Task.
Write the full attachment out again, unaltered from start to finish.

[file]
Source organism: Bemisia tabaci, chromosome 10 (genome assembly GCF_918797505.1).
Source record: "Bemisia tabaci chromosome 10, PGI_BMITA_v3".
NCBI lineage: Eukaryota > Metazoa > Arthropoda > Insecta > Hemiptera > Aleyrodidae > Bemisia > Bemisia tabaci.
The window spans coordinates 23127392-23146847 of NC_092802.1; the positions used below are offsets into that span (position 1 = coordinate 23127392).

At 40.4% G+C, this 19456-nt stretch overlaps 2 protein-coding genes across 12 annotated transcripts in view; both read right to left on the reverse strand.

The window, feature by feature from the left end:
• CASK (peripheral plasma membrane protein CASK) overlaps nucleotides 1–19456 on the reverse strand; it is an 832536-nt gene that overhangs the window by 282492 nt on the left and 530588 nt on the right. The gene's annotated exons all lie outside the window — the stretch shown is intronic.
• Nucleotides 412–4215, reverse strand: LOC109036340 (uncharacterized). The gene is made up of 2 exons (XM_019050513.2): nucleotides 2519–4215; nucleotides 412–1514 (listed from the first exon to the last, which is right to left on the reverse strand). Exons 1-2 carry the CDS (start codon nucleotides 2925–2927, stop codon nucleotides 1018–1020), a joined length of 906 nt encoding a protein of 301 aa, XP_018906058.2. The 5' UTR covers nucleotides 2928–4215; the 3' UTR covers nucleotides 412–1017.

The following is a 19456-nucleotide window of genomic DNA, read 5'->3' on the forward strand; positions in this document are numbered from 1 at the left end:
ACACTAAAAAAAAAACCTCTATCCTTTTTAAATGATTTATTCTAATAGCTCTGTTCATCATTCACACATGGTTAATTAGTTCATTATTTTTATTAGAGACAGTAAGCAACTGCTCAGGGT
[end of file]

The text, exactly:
Source organism: Bemisia tabaci, chromosome 10 (genome assembly GCF_918797505.1).
Source record: "Bemisia tabaci chromosome 10, PGI_BMITA_v3".
NCBI lineage: Eukaryota > Metazoa > Arthropoda > Insecta > Hemiptera > Aleyrodidae > Bemisia > Bemisia tabaci.
The window spans coordinates 23127392-23146847 of NC_092802.1; the positions used below are offsets into that span (position 1 = coordinate 23127392).

At 40.4% G+C, this 19456-nt stretch overlaps 2 protein-coding genes across 12 annotated transcripts in view; both read right to left on the reverse strand.

The window, feature by feature from the left end:
• CASK (peripheral plasma membrane protein CASK) overlaps nucleotides 1–19456 on the reverse strand; it is an 832536-nt gene that overhangs the window by 282492 nt on the left and 530588 nt on the right. The gene's annotated exons all lie outside the window — the stretch shown is intronic.
• Nucleotides 412–4215, reverse strand: LOC109036340 (uncharacterized). The gene is made up of 2 exons (XM_019050513.2): nucleotides 2519–4215; nucleotides 412–1514 (listed from the first exon to the last, which is right to left on the reverse strand). Exons 1-2 carry the CDS (start codon nucleotides 2925–2927, stop codon nucleotides 1018–1020), a joined length of 906 nt encoding a protein of 301 aa, XP_018906058.2. The 5' UTR covers nucleotides 2928–4215; the 3' UTR covers nucleotides 412–1017.

The following is a 19456-nucleotide window of genomic DNA, read 5'->3' on the forward strand; positions in this document are numbered from 1 at the left end:
ACACTAAAAAAAAAACCTCTATCCTTTTTAAATGATTTATTCTAATAGCTCTGTTCATCATTCACACATGGTTAATTAGTTCATTATTTTTATTAGAGACAGTAAGCAACTGCTCAGGGT